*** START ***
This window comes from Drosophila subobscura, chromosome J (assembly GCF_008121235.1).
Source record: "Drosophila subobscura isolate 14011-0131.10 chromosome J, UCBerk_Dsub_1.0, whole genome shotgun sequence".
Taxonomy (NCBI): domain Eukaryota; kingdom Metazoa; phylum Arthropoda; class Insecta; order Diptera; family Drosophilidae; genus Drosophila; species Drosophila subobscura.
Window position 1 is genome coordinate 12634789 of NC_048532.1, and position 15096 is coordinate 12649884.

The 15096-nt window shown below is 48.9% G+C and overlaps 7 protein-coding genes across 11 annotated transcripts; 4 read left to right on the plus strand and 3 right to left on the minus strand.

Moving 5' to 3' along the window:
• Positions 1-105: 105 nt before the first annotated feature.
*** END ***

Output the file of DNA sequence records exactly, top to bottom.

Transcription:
This window comes from Drosophila subobscura, chromosome J (assembly GCF_008121235.1).
Source record: "Drosophila subobscura isolate 14011-0131.10 chromosome J, UCBerk_Dsub_1.0, whole genome shotgun sequence".
Taxonomy (NCBI): domain Eukaryota; kingdom Metazoa; phylum Arthropoda; class Insecta; order Diptera; family Drosophilidae; genus Drosophila; species Drosophila subobscura.
Window position 1 is genome coordinate 12634789 of NC_048532.1, and position 15096 is coordinate 12649884.

The 15096-nt window shown below is 48.9% G+C and overlaps 7 protein-coding genes across 11 annotated transcripts; 4 read left to right on the plus strand and 3 right to left on the minus strand.

Moving 5' to 3' along the window:
• Positions 1-105: 105 nt before the first annotated feature.